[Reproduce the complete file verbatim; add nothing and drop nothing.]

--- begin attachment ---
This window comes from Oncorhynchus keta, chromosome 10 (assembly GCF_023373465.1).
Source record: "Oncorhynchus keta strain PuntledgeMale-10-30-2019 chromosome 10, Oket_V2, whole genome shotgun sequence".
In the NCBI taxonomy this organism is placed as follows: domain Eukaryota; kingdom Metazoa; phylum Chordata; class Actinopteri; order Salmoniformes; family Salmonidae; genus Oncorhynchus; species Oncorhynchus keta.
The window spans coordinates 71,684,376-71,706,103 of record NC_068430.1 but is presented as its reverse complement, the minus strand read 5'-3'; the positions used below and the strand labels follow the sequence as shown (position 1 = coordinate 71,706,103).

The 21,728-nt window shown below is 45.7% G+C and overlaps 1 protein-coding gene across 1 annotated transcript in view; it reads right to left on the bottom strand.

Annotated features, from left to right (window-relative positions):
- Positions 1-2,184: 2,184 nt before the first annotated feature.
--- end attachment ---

This window comes from Oncorhynchus keta, chromosome 10 (assembly GCF_023373465.1).
Source record: "Oncorhynchus keta strain PuntledgeMale-10-30-2019 chromosome 10, Oket_V2, whole genome shotgun sequence".
In the NCBI taxonomy this organism is placed as follows: domain Eukaryota; kingdom Metazoa; phylum Chordata; class Actinopteri; order Salmoniformes; family Salmonidae; genus Oncorhynchus; species Oncorhynchus keta.
The window spans coordinates 71,684,376-71,706,103 of record NC_068430.1 but is presented as its reverse complement, the minus strand read 5'-3'; the positions used below and the strand labels follow the sequence as shown (position 1 = coordinate 71,706,103).

The 21,728-nt window shown below is 45.7% G+C and overlaps 1 protein-coding gene across 1 annotated transcript in view; it reads right to left on the bottom strand.

Annotated features, from left to right (window-relative positions):
- Positions 1-2,184: 2,184 nt before the first annotated feature.